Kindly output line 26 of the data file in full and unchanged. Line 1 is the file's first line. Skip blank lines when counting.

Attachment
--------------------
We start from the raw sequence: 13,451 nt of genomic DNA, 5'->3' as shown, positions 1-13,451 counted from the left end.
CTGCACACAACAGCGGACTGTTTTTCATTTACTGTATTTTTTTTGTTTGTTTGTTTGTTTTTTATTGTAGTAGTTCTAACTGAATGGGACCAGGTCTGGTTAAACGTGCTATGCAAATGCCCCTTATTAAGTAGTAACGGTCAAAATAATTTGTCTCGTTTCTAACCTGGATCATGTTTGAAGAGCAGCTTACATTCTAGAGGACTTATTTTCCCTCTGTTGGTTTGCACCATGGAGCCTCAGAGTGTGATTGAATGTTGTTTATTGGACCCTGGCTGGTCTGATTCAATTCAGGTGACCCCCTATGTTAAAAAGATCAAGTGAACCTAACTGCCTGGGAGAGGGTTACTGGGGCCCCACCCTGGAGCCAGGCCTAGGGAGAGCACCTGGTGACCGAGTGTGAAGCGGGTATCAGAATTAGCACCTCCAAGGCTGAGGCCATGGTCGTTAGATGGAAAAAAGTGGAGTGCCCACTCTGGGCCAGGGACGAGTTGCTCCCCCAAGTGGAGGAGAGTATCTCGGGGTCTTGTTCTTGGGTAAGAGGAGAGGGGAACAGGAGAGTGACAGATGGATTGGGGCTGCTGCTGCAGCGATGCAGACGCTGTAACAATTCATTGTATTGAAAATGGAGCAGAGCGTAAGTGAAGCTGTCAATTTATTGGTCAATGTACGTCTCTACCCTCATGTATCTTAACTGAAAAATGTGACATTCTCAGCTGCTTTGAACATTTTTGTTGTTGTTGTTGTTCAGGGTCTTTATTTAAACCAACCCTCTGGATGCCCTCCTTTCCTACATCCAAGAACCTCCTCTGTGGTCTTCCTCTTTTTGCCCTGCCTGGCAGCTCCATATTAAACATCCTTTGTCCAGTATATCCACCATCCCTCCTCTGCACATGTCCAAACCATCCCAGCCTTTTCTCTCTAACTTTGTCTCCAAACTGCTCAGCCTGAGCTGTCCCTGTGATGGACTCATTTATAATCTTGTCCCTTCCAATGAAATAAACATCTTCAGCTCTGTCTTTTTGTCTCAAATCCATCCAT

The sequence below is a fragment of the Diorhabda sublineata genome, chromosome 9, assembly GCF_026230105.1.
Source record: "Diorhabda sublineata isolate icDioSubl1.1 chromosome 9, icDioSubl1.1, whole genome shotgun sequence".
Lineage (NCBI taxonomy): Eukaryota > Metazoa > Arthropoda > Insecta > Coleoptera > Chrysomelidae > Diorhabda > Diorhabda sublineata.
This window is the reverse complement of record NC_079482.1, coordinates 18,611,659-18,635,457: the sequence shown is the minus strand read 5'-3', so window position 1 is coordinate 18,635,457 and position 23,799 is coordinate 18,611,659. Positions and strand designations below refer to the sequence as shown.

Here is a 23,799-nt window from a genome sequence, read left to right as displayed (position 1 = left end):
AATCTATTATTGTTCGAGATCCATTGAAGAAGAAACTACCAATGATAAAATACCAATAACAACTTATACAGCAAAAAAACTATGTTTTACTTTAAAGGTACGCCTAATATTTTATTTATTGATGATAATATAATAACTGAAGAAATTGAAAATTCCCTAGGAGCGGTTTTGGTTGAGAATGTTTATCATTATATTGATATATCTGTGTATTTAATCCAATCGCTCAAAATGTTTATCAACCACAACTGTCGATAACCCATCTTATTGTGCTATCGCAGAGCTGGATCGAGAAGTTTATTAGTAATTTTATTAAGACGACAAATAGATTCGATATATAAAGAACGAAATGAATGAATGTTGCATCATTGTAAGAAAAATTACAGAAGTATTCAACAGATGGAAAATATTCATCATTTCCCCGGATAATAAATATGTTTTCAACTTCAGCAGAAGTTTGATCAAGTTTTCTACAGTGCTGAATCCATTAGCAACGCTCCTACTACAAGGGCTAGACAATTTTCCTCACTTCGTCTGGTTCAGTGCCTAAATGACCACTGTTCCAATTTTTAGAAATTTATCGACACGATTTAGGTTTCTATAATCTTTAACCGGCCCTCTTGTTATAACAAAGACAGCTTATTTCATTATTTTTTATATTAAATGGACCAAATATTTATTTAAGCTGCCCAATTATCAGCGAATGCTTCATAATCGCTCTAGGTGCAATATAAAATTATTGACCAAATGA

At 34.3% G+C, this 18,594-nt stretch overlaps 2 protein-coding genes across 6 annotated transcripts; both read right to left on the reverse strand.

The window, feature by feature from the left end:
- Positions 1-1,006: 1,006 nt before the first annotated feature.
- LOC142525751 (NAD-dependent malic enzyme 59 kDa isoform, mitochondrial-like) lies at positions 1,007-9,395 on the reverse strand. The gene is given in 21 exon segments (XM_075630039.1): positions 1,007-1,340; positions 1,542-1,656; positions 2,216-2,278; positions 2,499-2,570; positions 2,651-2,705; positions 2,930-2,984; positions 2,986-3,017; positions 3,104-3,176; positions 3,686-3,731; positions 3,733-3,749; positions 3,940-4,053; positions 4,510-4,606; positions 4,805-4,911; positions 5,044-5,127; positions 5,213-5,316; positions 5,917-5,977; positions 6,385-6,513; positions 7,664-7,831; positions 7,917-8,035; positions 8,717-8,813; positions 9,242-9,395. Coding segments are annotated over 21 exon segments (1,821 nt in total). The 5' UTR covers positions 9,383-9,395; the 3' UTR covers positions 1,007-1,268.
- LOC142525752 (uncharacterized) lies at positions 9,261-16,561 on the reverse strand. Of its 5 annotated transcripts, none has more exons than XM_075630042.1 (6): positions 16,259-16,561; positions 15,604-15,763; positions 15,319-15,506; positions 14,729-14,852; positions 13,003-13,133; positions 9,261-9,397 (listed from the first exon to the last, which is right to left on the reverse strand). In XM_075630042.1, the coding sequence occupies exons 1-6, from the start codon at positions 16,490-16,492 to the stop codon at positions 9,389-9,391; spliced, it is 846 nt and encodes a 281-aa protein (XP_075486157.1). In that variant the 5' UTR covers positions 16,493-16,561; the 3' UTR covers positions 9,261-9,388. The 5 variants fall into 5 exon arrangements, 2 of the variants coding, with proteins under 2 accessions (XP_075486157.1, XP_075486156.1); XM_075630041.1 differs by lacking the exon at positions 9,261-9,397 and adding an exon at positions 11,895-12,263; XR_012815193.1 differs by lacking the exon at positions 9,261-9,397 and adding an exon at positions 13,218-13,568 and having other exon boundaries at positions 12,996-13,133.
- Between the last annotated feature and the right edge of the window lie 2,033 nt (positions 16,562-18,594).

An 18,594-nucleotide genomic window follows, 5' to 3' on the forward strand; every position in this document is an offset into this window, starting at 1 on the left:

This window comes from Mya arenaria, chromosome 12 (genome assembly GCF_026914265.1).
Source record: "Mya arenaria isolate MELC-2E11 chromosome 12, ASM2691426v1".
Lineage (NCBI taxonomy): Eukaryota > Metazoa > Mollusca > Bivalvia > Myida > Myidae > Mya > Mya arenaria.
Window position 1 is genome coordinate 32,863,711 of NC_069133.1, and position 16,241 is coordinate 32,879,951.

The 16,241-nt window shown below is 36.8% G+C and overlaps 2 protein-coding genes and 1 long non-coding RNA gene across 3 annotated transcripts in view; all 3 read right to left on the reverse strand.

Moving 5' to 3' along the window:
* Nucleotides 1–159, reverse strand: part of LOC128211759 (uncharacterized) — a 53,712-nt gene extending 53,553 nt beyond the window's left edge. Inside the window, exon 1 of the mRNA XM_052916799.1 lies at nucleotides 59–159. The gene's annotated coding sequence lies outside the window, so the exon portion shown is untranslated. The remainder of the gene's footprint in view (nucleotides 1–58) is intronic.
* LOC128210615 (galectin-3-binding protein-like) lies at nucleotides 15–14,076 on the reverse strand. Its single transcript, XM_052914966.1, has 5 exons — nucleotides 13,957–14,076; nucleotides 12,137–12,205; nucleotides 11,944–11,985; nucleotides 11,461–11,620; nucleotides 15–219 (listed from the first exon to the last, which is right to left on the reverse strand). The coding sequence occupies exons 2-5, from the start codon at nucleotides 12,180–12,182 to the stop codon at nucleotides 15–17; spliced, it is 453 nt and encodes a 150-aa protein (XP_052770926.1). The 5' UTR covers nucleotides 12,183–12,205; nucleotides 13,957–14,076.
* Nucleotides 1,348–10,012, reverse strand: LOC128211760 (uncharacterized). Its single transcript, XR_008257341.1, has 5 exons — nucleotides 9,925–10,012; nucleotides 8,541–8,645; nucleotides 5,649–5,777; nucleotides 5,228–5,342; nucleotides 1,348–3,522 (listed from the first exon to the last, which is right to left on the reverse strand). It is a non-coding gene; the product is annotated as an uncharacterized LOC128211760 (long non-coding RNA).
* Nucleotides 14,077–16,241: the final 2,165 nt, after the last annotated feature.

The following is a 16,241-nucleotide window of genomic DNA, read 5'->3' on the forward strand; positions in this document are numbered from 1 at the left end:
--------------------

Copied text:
The following is a 16,241-nucleotide window of genomic DNA, read 5'->3' on the forward strand; positions in this document are numbered from 1 at the left end: